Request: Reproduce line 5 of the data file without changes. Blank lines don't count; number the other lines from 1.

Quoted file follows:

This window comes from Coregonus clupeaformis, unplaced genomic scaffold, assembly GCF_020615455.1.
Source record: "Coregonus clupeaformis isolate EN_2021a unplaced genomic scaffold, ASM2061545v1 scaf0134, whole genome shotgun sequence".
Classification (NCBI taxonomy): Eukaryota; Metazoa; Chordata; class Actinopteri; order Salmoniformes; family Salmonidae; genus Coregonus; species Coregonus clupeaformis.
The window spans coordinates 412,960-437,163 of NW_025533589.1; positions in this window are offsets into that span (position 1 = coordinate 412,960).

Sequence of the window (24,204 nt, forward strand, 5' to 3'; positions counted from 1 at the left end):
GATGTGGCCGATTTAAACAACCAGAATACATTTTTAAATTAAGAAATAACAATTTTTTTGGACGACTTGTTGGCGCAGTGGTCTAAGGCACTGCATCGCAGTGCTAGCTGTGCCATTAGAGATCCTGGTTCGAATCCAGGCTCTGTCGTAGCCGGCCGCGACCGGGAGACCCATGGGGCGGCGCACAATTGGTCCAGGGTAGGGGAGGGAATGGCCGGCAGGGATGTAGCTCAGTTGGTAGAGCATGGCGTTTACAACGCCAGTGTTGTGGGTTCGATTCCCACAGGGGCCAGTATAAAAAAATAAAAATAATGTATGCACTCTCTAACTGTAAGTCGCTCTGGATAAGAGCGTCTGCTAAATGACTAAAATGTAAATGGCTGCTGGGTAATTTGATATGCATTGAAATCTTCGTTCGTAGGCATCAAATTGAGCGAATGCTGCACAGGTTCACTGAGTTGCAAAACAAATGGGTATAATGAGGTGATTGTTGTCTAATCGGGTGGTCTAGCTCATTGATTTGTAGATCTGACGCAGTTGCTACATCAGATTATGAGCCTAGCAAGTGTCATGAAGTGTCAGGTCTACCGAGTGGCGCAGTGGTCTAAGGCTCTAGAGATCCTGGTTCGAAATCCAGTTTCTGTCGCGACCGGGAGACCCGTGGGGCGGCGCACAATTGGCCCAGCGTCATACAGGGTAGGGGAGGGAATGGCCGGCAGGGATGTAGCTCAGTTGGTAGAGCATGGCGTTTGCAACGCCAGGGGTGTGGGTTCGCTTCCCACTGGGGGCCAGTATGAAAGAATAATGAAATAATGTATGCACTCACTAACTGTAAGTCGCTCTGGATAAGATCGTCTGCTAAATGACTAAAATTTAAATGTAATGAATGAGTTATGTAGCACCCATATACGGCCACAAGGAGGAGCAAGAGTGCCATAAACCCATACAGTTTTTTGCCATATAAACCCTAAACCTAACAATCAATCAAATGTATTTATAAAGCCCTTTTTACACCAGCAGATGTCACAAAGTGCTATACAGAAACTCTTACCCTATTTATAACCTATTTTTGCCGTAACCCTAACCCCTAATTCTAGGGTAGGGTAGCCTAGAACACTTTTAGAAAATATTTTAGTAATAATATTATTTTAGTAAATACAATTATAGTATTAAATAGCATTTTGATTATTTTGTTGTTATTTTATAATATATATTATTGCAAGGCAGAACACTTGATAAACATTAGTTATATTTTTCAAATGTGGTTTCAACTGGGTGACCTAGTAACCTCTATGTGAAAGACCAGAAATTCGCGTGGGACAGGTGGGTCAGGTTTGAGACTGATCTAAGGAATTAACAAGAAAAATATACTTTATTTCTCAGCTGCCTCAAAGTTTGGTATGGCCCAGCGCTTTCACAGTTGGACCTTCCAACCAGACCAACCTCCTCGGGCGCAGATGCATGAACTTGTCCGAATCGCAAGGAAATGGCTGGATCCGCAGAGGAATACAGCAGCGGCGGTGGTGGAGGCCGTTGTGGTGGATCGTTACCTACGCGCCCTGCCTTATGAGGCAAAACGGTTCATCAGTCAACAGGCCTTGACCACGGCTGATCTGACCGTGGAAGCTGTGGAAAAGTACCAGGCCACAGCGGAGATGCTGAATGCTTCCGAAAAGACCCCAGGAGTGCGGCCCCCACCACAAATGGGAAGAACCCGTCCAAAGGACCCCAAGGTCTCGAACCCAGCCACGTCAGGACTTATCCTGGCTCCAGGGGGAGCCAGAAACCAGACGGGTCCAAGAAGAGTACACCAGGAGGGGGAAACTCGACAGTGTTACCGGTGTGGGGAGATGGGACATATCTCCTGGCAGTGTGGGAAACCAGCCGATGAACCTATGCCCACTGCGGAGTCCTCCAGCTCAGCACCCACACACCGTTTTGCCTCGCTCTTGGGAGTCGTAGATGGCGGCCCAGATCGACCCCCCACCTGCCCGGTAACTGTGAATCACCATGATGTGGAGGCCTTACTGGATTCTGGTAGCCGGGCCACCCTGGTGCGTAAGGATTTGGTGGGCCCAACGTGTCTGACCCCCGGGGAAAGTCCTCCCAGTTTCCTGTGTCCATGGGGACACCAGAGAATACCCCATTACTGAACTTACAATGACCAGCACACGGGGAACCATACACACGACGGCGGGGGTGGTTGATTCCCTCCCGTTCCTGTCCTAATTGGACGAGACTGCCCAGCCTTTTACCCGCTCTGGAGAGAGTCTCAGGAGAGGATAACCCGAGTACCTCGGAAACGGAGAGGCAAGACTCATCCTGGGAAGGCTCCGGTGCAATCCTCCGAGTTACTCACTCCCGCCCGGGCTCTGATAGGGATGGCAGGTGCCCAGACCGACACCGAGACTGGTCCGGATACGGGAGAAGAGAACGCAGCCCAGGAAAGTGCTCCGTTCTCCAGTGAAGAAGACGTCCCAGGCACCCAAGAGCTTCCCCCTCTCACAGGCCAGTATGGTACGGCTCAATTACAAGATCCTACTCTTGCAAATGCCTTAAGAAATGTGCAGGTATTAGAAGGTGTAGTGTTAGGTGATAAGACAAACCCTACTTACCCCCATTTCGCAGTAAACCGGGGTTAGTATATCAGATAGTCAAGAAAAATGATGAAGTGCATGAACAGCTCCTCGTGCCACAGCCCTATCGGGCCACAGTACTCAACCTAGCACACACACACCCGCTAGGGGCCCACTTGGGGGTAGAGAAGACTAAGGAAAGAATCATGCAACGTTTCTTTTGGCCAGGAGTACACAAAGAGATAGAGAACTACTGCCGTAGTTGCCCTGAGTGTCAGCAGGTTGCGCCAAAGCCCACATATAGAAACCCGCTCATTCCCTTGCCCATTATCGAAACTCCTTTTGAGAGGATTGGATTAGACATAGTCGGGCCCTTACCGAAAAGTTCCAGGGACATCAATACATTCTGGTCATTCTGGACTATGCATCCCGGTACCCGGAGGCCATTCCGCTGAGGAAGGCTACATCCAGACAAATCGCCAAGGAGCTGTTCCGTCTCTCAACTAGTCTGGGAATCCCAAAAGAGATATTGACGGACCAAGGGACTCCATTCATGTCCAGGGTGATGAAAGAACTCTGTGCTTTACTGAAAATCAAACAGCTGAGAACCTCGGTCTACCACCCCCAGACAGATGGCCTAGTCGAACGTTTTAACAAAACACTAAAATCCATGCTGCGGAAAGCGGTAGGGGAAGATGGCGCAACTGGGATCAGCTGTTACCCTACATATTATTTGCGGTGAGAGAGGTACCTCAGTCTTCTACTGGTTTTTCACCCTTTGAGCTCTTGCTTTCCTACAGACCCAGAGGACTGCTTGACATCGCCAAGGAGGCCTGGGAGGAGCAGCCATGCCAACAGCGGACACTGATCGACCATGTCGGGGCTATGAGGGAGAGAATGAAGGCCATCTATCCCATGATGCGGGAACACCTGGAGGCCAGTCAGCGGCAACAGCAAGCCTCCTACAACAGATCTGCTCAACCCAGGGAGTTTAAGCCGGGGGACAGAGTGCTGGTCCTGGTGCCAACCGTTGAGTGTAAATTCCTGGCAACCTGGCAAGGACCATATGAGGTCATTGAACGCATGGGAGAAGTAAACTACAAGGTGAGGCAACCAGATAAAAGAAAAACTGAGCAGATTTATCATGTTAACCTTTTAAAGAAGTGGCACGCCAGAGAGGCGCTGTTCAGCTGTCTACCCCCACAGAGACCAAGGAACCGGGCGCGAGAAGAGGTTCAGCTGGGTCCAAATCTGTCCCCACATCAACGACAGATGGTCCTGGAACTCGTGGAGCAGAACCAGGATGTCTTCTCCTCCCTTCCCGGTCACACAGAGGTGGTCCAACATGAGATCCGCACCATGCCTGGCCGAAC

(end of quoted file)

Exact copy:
Sequence of the window (24,204 nt, forward strand, 5' to 3'; positions counted from 1 at the left end):